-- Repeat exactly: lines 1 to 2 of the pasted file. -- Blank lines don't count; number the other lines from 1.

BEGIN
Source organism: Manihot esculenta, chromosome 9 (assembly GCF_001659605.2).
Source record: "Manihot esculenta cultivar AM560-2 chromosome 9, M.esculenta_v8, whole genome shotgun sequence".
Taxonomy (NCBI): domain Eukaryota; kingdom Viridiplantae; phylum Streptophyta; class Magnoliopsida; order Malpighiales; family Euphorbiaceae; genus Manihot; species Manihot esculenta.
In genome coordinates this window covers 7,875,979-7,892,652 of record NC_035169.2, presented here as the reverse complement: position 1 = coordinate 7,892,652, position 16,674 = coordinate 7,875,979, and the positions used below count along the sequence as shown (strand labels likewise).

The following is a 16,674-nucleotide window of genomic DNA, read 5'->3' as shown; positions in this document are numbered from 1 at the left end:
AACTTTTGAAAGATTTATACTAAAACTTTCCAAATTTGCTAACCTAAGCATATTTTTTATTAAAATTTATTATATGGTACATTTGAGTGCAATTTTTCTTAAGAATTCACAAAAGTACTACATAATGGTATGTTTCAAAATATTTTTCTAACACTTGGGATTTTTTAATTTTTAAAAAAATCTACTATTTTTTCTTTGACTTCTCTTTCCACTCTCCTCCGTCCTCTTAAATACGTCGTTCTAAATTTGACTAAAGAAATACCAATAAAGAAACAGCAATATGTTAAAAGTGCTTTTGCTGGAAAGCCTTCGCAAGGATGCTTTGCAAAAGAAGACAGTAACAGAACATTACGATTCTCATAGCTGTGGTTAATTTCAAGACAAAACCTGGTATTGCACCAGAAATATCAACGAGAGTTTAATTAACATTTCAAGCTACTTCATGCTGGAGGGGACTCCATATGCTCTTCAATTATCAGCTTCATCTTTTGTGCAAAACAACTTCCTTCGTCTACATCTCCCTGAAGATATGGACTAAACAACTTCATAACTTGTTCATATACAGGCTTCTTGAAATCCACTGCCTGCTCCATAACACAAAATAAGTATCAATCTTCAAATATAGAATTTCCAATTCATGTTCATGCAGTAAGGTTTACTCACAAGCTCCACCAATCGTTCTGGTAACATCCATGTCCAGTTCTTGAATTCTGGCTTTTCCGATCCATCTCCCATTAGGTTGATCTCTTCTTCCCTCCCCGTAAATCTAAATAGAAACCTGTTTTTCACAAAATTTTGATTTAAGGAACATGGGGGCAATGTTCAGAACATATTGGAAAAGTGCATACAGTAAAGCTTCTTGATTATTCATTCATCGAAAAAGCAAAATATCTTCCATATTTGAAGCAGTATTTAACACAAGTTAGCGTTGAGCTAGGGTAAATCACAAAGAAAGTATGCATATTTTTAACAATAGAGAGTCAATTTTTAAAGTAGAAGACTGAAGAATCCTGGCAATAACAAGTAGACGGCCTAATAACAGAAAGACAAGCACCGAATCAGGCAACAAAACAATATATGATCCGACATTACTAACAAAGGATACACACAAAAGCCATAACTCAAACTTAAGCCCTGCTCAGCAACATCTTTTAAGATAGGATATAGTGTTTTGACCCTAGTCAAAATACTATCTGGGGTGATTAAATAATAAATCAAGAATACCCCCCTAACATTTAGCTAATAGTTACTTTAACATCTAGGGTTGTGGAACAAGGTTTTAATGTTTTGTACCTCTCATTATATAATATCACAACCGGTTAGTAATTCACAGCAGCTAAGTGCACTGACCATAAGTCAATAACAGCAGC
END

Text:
Source organism: Manihot esculenta, chromosome 9 (assembly GCF_001659605.2).
Source record: "Manihot esculenta cultivar AM560-2 chromosome 9, M.esculenta_v8, whole genome shotgun sequence".